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L.A. County Officials Want Funding Guarantees For Realignment

Susan Shimotsu |
March 2, 2011 | 12:38 a.m. PST

Staff Reporter

Gov. Jerry Brown's realignment plans are not reassuring to local governments without funding guarantees. (Paresh Dave/Neon Tommy)
Gov. Jerry Brown's realignment plans are not reassuring to local governments without funding guarantees. (Paresh Dave/Neon Tommy)

With a $26 billion budget deficit still unbalanced, one of the many solutions California Gov. Jerry Brown has been advocating is realignment – shifting services from the state to local governments.

But greater power requires greater funding, something Los Angeles County officials want guaranteed by a constitutional amendment before accepting realignment.

The L.A. County Board of Supervisors lobbied Brown and the state legislature Tuesday to allow the county to keep its property tax revenue to help cover the extra costs of taking on previously state-run services. 

Among the government services affected by the realignment is corrections, as Brown has called for moving “low-level” offenders out of state prisons and into county jails as well as turning over parole programs to county governments.  

“In some categories, [I agree with realignment] and in some categories I have some doubts,” Los Angeles County Sheriff Lee Baca said. “The state has already decided to take the juvenile justice program off the table, which was a big doubt of mine. It appears to me that the state is trying to do the right thing, and that is to allow local solutions and local management to take over. I agree with that in principle.” 

Baca said low-level offenders can be categorized as those convicted of nonviolent, nonsexual or nonserious crimes. But according to county officials, it is not nearly as cut and dry as it sounds.

“They say that these felons are ‘low-level’ offenders or they’re not ‘high-risk,’” said Tony Bell, spokesman for Los Angeles County Mayor Michael D. Antonovich  “But the truth is many of them are actually high-risk, high-level offenders that have pled down from more serious offenses.”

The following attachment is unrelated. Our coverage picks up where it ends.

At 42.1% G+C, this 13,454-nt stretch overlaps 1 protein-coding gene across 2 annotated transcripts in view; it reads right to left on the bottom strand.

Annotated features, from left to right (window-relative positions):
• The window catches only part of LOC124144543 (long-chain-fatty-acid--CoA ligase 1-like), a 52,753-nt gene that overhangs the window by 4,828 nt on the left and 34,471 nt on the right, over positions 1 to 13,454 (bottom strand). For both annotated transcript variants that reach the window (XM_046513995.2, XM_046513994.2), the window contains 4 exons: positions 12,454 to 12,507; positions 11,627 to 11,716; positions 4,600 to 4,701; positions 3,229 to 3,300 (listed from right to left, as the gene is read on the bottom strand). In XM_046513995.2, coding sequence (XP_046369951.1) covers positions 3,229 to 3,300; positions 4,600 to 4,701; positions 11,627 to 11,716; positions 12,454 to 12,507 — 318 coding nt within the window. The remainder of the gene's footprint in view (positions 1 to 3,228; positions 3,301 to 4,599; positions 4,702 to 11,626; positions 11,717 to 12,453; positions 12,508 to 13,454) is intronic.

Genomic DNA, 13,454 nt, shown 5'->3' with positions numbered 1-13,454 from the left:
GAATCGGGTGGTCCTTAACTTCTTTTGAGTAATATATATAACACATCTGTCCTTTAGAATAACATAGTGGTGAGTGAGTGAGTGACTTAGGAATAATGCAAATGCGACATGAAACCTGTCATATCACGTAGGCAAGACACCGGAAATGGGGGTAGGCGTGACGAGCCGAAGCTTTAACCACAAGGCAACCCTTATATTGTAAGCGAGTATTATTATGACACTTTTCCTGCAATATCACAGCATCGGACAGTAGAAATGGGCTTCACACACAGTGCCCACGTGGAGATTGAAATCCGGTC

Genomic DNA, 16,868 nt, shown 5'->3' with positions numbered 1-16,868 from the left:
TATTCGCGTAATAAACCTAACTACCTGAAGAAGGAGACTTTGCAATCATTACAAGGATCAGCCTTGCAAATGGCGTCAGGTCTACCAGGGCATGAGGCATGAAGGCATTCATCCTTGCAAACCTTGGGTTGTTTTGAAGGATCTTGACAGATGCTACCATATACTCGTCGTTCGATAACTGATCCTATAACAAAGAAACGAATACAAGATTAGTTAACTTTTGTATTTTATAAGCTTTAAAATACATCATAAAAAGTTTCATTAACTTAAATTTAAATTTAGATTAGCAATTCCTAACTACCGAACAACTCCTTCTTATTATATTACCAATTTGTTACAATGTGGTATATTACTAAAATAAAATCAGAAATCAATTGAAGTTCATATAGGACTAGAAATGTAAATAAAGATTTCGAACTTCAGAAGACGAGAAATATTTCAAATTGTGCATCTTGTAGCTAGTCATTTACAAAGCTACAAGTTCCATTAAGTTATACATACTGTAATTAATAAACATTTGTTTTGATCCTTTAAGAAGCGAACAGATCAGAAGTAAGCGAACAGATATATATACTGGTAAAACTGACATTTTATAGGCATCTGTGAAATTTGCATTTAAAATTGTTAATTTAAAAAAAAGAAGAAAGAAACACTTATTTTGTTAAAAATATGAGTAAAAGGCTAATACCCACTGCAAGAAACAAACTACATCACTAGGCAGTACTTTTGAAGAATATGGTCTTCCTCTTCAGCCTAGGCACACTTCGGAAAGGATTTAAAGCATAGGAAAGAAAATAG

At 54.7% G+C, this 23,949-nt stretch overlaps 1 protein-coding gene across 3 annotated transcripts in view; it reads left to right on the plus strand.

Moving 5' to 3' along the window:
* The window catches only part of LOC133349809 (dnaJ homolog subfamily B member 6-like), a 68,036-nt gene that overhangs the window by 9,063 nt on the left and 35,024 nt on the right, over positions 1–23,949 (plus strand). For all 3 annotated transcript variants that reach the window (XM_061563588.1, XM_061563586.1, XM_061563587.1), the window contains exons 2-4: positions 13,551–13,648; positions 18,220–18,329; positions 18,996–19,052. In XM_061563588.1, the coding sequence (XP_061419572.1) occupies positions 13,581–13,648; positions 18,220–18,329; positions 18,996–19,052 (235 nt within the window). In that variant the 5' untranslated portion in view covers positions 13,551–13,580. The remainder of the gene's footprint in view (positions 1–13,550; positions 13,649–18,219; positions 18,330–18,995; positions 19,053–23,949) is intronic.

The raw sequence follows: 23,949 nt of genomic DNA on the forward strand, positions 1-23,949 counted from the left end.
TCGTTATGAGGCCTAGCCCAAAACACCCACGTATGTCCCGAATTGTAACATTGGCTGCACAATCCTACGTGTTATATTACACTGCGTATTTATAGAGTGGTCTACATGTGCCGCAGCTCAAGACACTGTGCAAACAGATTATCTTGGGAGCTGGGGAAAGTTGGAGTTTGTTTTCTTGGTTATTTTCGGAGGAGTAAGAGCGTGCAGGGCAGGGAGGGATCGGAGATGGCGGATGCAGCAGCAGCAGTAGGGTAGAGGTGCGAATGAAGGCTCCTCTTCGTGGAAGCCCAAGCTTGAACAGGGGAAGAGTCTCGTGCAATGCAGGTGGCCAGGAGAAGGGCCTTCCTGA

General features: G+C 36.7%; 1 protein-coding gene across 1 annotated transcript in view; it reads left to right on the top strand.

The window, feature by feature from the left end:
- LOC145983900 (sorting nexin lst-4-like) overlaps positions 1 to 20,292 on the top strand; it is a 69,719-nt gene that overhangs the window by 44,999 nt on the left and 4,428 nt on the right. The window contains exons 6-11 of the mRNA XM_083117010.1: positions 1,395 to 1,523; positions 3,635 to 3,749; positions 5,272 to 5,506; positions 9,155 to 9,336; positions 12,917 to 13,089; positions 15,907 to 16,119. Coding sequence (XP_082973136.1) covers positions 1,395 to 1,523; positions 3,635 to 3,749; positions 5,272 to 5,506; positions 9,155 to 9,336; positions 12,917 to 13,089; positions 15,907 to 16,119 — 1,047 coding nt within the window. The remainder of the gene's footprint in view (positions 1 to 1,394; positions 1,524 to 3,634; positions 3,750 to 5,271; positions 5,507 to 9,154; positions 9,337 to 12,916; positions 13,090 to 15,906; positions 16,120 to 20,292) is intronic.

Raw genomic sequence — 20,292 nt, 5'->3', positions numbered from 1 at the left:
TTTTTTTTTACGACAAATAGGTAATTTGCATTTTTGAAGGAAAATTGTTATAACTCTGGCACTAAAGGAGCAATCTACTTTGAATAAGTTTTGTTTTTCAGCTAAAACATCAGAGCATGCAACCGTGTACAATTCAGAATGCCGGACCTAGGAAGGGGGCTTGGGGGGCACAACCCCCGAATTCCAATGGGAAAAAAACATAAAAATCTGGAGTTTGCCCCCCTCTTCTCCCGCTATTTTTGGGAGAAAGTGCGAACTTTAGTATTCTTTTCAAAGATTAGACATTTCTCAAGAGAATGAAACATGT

Originally, Brown’s plan called for transferring all parolees, even those deemed dangerous, and 1,300 “high-risk” juvenile offenders with the dissolution of the Division of Juvenile Justice (DJJ). However, he gave in Monday and altered the realignment to only move parolees convicted of crimes such as fraud and drug possession to the responsibility of county probation officers.

The reduced responsibility does come with a price: less money will be given to county governments to fund other services such as rape counseling. L.A. County officials are less than thrilled with the tradeoff, mostly because funding is already such a big issue. 

“Public safety has got to be our top priority, especially in times of budget cuts,” said Bell. “The problem with the state is their lack of an ability to prioritize; that’s what it’s all about with government spending. The state needs to get its fiscal health in order before it starts to burden counties, cities and school districts with unfunded mandates.”

The supervisors voted 3-2 on Tuesday to press Brown and the state Legislature to allow the county to withhold property taxes. Under the current system, the county collects property taxes and sends the money to the state. In turn, the state sends the revenues back down the states, but each county doesn't necessarily get back as much as they put in.

The supervisor's action came one day after Brown released draft legislation to put a measure on the ballot that would increases sales and vehicle taxes to help fund realignment by guaranteeing monies to local governments through 2016. Most of that money would flow to the counties; some of it would go to K-12 schools and community colleges. If the voters were to enact the constitutional amendment extending those tax increases, the state would promise to pay the counties beyond 2016. But how exactly the state would get the money needed is left open.